Plant species composition changes across the meadows with different landforms, landscape positions, summer water-table depths. Areas with seasonal flooding and deep-standing water support Sierra willow; the main herbaceous wet-meadow species include alpine aster, nearly-black sedge, King's ricegrass, western bistort, Breweri's reed grass, dwarf bilberry. Thread-leaved sedge, pussy-toes, Sierra lodgepole pine, Ross sedge are found in drier uplands within or on the edge of the meadows. See Hiking, rock climbing, mountain climbing around Tuolumne Meadows. Tuolumne Meadows has a good view of the Cathedral Range and Unicorn Peak, Lembert Dome, Mount Dana. Camping is available at the Tuolumne Meadows campground. Excellent hiking and rock climbing are accessible from Tuolumne Meadows, which tends to be less crowded than Yosemite Valley. Downstream, the Tuolumne River cascades over Waterwheel Falls near Glen Aulin pooling at Hetch Hetchy Reservoir; the road to the meadows is free of snow from June through October.
Due to the extreme elevation, road access over Tioga Pass along Highway 120 is closed through winter season. Many backcountry hiking and backpacking trails start in Tuolumne Meadows including the primary route to summit Mount Lyell, the highest peak in Yosemite National Park; the John Muir and the Pacific Crest Trails are long-distance backpacking trails and follow a route through Lyell Canyon into Tuolumne Meadows. A large number of backpackers hike these trails each year. Along with these longer trails, Tuolumne Meadows feature a wide range of day trails to locations including Gaylor Lakes, Cathedral Lakes, Mono Pass, Lembert Dome; the day hike trails are popular, become busy during the summer high seasons. These trails are serviced by the Tuolumne Meadows shuttle bus from June to September, though the dates are subject to change due to weather. In contrast to the big walls of Yosemite Valley, climbing at Tuolumne consists of short- to medium-length routes on eleven major domes and a number of minor ones, stretching from the Stately Pleasure Dome above Tenaya Lake to Lembert Dome on the east side of the Meadows.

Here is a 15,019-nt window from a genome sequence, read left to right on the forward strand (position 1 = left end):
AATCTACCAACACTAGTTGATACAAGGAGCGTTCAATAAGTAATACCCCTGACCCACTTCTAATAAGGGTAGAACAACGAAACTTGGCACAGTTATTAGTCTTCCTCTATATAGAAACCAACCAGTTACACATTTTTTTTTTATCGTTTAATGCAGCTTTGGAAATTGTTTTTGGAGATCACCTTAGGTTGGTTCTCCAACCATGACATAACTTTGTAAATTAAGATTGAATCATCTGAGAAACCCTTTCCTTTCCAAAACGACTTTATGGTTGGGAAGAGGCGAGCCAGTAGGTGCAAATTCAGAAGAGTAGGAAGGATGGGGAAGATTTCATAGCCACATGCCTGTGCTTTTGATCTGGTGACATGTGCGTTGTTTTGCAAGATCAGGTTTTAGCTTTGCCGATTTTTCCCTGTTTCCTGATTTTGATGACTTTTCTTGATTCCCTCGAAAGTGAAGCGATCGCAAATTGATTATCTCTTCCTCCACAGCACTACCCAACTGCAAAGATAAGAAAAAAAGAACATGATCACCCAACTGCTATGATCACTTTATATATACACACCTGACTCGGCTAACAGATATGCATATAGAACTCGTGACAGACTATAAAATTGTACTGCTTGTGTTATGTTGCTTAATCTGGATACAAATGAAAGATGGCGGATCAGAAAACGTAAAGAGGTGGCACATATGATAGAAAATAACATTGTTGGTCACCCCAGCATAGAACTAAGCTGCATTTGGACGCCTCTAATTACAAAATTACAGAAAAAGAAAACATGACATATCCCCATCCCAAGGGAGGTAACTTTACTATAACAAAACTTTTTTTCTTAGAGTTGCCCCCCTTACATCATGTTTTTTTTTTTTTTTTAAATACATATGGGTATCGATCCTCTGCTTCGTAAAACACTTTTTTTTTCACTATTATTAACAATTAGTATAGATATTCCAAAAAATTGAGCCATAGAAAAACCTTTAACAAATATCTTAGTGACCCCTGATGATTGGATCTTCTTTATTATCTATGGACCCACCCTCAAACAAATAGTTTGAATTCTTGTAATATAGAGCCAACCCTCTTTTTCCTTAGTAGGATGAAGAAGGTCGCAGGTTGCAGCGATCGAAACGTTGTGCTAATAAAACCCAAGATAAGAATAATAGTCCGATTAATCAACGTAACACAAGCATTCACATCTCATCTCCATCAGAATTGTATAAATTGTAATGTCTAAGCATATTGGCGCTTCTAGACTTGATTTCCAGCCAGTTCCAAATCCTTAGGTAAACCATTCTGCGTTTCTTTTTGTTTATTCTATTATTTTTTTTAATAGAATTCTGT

Since the area is all at a high elevation, the climbing season is limited to June through September. The rock is porphyritic granite, a strong form of granite, it has a tendency for exfoliation, which helps preserve the distinctive dome shapes. The resulting climbing includes both face and crack routes, the former runout due to limited numbers of bolts, the latter following thin cracks; the local ethic is to limit the placement of bolts on new routes and to forbid the addition of bolts to existing routes, resulting in distances of 40 feet or more between bolts. The major domes include: Stately Pleasure Dome Polly Dome Daff Dome Pothole Dome Lembert Dome Fairview DomeSee Granite Domes of Yosemite National Park for a list of granite domes in Yosemite National park, not just around Tuolumne. In addition, the peaks of the nearby Cathedral Range, such as Cathedral Peak, Pywiack Dome, Medlicott Dome, are traditionally considered part of the climbing area. Yosemite National Park travel guide from Wikivoyage National Park Service Maps Tuolumne Meadows Day Hikes Tuolumne Meadows Campground Site Photos